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C.D. Warner, et al., comp.  The Library of the World’s Best Literature.
An Anthology in Thirty Volumes.  1917.
 
A Tyrant’s Fortune
By Herodotus (c. 484–425 B.C.)
 
From ‘The History’: Translation of George Rawlinson

THE EXCEEDING good fortune of Polycrates did not escape the notice of Amasis, who was much disturbed thereat. When therefore his success continued increasing, Amasis wrote him the following letter, and sent it to Samos:—“Amasis to Polycrates thus sayeth: It is a pleasure to hear of a friend and ally prospering, but thy exceeding prosperity does not cause me joy, forasmuch as I know that the gods are envious. My wish for myself, and for those whom I love, is to be now successful and now to meet with a check, thus passing through life amid alternate good and ill, rather than with perpetual good fortune. For never yet did I hear tell of any one succeeding in all his undertakings who did not meet with calamity at last, and come to utter ruin. Now therefore give ear to my words, and meet thy good luck in this way: bethink thee which of all thy treasures thou valuest most and canst least bear to part with; take it, whatsoever it be, and throw it away, so that it may be sure never to come any more into the sight of man. Then, if thy good fortune be not thenceforth checkered with ill, save thyself from harm by again doing as I have counseled.”  1
  When Polycrates read this letter, and perceived that the advice of Amasis was good, he considered carefully with himself which of the treasures that he had in store it would grieve him most to lose. After much thought he made up his mind that it was a signet ring which he was wont to wear, an emerald set in gold, the workmanship of Theodore son of Telecles, a Samian. So he determined to throw this away; and manning a penteconter, he went on board, and bade the sailors put out into the open sea. When he was now a long way from the island he took the ring from his finger, and in the sight of all those who were on board, flung it into the deep. This done, he returned home, and gave vent to his sorrow.  2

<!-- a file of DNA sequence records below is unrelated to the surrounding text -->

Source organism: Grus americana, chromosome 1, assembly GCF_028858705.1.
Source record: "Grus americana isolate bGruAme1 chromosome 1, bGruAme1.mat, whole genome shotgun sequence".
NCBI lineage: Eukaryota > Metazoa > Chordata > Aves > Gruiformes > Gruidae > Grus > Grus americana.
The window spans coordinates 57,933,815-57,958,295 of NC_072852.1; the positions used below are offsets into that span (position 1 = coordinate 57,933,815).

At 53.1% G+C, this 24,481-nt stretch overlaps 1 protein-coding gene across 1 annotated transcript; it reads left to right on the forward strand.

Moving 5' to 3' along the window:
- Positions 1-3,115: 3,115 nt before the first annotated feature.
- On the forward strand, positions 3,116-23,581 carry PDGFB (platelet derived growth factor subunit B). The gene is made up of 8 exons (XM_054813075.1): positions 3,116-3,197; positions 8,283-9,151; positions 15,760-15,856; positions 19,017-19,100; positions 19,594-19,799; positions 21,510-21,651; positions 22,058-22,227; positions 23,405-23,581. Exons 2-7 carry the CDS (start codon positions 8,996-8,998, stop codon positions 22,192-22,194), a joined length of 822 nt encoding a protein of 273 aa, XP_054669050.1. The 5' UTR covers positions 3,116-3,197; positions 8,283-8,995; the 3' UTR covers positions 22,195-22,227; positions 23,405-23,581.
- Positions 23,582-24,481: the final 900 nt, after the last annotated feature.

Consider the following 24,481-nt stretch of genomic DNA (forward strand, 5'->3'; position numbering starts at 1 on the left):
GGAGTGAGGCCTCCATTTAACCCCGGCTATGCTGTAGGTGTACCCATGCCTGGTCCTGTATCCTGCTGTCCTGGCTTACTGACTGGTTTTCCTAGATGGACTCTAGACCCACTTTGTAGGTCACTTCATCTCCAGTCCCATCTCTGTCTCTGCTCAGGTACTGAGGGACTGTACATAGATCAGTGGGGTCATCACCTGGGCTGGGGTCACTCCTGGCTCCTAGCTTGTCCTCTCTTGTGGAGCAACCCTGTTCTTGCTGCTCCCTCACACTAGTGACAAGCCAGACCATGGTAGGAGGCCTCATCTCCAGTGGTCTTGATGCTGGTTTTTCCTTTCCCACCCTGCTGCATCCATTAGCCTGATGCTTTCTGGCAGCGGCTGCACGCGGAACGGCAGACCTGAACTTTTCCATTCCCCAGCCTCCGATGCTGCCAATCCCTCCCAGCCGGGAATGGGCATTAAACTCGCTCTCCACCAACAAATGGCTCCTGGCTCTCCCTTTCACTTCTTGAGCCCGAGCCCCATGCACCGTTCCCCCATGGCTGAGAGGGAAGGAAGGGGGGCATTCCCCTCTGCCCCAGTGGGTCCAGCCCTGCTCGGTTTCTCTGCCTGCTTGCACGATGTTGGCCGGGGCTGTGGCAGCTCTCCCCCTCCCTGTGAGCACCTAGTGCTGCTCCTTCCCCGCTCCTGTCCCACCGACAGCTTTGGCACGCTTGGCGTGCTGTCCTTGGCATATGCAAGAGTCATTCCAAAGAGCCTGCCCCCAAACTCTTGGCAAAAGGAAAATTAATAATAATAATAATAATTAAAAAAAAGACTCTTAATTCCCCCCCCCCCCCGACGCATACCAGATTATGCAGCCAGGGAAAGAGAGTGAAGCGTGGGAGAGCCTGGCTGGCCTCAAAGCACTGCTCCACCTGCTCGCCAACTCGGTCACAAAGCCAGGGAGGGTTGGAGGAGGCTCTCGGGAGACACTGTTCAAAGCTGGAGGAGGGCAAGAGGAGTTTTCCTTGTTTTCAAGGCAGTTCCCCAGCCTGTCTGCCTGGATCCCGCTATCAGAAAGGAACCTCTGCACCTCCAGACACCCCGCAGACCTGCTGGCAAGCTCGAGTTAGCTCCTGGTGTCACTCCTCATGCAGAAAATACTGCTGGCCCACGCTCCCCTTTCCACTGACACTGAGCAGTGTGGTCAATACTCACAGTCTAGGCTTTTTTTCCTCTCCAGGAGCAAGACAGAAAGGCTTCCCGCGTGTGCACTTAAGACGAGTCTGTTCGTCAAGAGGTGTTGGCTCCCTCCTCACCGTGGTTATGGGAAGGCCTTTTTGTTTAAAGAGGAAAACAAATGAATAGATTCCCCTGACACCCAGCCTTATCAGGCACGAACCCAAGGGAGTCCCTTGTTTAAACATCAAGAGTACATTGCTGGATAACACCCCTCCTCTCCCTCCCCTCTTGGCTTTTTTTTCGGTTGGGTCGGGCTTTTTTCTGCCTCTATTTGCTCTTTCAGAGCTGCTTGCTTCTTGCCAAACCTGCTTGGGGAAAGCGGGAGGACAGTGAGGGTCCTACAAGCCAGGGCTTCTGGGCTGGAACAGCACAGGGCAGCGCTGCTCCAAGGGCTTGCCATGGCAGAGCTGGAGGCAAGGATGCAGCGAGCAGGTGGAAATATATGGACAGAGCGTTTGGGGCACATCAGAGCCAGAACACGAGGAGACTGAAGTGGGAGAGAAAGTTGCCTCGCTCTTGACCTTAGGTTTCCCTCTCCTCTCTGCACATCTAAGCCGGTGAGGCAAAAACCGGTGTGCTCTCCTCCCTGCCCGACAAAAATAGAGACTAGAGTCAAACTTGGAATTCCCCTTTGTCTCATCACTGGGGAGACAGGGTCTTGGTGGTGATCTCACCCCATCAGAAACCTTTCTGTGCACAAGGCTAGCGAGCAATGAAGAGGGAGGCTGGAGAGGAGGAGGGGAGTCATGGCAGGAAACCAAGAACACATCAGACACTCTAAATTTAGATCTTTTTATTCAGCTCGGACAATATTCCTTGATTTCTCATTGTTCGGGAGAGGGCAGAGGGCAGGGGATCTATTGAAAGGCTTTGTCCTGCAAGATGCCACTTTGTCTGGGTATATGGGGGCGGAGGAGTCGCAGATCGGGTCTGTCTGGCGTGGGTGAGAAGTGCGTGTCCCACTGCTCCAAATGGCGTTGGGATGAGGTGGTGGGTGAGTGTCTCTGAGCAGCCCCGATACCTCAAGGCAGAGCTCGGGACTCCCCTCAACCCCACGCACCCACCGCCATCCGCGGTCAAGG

Now it happened five or six days afterwards that a fisherman caught a fish so large and beautiful that he thought it well deserved to be made a present of to the King. So he took it with him to the gate of the palace, and said that he wanted to see Polycrates. Then Polycrates allowed him to come in, and the fisherman gave him the fish with these words following: “Sir King, when I took this prize I thought I would not carry it to market, though I am a poor man who live by my trade. I said to myself, It is worthy of Polycrates and his greatness; and so I brought it here to give it to you.” The speech pleased the King, who thus spoke in reply: “Thou didst right well, friend, and I am doubly indebted, both for the gift and for the speech. Come now and sup with me.”  3
  So the fisherman went home, esteeming it a high honor that he had been asked to sup with the King. Meanwhile the servants, on cutting open the fish, found the signet of their master in its belly. No sooner did they see it than they seized upon it, and hastening to Polycrates with great joy, restored it to him, and told him in what way it had been found. The King, who saw something Providential in the matter, forthwith wrote a letter to Amasis, telling him all that had happened, what he had himself done, and what had been the upshot; and dispatched the letter to Egypt.  4
  When Amasis had read the letter of Polycrates, he perceived that it does not belong to man to save his fellow-man from the fate which is in store for him; likewise he felt certain that Polycrates would end ill, as he prospered in everything, even finding what he had thrown away. So he sent a herald to Samos, and dissolved the contract of friendship. This he did, that when the great and heavy misfortune came, he might escape the grief which he would have felt if the sufferer had been his bond-friend.  5
 
 
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